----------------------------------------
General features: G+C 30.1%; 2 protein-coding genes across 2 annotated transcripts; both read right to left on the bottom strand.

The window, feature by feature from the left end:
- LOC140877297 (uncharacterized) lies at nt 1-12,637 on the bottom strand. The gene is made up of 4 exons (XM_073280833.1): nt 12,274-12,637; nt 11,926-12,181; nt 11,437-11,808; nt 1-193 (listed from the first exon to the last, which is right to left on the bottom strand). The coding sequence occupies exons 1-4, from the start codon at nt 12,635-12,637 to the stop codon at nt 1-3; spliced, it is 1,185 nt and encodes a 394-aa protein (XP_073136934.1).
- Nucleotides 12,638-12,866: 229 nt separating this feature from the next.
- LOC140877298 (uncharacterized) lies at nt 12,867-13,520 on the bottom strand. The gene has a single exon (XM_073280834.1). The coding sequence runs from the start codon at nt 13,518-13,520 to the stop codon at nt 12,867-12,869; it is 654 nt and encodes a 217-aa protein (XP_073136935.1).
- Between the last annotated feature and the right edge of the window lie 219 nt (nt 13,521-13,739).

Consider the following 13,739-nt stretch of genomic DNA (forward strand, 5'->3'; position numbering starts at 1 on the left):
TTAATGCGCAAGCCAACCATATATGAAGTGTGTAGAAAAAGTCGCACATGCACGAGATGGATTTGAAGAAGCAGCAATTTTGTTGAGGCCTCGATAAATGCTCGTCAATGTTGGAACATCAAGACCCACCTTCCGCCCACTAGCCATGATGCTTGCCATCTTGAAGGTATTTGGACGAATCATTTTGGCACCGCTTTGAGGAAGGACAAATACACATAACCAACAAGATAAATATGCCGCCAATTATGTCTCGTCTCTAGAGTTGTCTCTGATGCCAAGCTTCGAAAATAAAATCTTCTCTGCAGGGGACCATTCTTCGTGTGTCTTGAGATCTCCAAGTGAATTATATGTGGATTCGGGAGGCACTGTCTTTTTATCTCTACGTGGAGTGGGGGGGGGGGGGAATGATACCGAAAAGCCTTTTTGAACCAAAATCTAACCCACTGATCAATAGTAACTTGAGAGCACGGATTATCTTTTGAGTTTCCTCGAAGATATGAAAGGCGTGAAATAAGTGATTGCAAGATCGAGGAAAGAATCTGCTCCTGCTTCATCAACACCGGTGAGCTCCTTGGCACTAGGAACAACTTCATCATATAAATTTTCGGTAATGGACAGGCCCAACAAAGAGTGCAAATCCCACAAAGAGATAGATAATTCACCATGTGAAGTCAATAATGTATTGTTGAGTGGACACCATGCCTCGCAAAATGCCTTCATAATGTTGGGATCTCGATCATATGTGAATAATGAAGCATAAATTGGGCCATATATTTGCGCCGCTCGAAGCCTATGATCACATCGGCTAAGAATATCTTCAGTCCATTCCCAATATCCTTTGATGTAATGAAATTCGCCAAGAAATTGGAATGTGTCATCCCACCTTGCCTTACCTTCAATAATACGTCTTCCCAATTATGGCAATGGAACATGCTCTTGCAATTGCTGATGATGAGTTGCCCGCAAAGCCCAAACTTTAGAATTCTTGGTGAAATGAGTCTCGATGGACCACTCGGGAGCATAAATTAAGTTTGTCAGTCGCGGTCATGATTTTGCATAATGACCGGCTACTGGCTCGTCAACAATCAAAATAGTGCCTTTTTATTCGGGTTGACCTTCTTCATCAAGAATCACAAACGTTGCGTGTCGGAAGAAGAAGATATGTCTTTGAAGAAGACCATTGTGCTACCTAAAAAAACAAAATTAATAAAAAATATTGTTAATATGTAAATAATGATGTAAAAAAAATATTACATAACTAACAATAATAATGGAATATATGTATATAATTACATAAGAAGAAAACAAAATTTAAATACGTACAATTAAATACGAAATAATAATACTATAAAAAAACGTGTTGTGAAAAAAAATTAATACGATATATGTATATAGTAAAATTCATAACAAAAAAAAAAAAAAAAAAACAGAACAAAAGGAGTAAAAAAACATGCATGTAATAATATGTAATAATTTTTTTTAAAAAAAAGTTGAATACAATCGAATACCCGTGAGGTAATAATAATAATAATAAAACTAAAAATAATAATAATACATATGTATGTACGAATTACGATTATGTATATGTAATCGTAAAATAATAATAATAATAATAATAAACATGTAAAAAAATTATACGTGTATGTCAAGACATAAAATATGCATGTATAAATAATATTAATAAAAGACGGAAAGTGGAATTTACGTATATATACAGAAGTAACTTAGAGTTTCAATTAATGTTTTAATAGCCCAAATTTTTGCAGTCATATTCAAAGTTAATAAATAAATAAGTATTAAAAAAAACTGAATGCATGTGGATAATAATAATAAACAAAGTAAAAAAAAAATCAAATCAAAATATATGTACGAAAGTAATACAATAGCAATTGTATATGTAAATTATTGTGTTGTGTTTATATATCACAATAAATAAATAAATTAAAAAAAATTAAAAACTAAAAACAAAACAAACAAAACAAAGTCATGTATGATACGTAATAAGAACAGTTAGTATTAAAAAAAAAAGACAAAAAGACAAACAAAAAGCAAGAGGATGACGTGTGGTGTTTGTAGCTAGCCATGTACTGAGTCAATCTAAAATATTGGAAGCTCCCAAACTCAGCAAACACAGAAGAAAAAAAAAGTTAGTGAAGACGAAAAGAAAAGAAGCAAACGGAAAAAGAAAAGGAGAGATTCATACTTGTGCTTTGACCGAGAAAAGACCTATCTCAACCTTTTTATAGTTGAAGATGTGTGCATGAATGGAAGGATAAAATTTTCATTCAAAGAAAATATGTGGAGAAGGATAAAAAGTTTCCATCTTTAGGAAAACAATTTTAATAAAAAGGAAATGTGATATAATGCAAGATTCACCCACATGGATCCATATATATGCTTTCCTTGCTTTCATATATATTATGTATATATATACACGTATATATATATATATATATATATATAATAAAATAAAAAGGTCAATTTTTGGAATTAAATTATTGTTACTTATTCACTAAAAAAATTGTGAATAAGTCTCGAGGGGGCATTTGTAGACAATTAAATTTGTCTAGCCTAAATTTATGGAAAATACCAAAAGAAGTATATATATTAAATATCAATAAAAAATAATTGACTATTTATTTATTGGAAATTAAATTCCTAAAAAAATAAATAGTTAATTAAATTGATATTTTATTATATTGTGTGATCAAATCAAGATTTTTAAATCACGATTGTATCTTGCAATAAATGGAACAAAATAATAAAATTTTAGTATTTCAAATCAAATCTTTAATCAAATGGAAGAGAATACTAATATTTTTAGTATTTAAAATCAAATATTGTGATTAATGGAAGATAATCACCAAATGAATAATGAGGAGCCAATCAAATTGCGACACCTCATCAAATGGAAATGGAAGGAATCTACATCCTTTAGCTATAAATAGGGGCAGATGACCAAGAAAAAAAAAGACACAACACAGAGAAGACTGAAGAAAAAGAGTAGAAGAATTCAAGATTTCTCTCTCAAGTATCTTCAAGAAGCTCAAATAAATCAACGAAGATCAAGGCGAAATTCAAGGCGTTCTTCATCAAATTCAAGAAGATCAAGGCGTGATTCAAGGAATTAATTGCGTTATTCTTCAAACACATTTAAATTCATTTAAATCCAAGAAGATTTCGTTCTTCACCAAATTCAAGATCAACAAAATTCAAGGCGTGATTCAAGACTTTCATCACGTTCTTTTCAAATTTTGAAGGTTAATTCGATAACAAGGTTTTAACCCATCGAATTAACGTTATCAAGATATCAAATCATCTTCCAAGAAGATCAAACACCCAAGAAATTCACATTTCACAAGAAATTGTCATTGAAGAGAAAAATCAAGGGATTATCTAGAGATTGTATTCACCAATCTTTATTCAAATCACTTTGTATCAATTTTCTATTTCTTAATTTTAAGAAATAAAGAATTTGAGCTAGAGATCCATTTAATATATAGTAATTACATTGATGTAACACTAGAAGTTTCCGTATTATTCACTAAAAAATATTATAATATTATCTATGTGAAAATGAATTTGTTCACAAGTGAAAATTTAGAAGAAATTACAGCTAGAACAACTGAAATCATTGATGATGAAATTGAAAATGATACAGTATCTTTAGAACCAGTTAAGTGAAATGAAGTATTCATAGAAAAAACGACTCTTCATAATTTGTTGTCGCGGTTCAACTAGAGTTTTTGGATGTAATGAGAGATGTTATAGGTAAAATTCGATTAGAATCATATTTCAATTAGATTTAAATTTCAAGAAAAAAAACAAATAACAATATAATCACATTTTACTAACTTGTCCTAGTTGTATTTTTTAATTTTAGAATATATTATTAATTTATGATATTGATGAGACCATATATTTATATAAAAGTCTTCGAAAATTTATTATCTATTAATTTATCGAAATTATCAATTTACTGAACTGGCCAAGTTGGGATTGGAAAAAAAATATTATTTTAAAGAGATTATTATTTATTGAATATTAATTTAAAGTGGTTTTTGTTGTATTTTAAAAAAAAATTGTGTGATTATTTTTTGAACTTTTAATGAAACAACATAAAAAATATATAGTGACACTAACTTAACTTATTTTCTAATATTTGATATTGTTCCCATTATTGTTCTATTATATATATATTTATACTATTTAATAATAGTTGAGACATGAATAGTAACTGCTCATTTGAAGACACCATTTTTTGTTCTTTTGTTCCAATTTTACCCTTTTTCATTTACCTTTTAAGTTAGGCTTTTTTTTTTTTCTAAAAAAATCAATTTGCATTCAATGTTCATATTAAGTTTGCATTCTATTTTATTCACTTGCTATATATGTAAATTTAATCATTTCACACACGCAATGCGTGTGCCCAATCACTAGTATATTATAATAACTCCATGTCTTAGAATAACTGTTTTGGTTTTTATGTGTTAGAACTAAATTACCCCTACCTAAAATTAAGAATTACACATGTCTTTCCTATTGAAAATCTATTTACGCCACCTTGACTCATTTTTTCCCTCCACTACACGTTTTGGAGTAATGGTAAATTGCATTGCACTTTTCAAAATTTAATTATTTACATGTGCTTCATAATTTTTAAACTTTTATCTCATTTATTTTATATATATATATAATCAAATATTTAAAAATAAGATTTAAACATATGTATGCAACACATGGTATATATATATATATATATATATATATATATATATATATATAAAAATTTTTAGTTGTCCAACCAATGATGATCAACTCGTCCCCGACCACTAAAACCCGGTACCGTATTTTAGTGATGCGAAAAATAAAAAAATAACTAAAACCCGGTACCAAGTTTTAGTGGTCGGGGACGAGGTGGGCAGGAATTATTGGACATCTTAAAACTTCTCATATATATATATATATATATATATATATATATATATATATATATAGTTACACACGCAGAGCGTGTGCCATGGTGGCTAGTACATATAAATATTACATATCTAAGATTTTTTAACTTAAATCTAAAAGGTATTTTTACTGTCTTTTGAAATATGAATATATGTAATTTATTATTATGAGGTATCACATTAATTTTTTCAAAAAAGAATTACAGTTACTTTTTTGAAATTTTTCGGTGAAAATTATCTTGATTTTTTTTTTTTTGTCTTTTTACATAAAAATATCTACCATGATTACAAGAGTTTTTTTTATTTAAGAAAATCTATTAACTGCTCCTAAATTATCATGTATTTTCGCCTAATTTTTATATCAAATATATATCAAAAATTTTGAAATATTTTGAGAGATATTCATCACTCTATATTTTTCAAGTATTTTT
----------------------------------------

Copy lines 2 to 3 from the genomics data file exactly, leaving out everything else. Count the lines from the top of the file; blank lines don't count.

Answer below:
The window, feature by feature from the left end:
- LOC140877297 (uncharacterized) lies at nt 1-12,637 on the bottom strand. The gene is made up of 4 exons (XM_073280833.1): nt 12,274-12,637; nt 11,926-12,181; nt 11,437-11,808; nt 1-193 (listed from the first exon to the last, which is right to left on the bottom strand). The coding sequence occupies exons 1-4, from the start codon at nt 12,635-12,637 to the stop codon at nt 1-3; spliced, it is 1,185 nt and encodes a 394-aa protein (XP_073136934.1).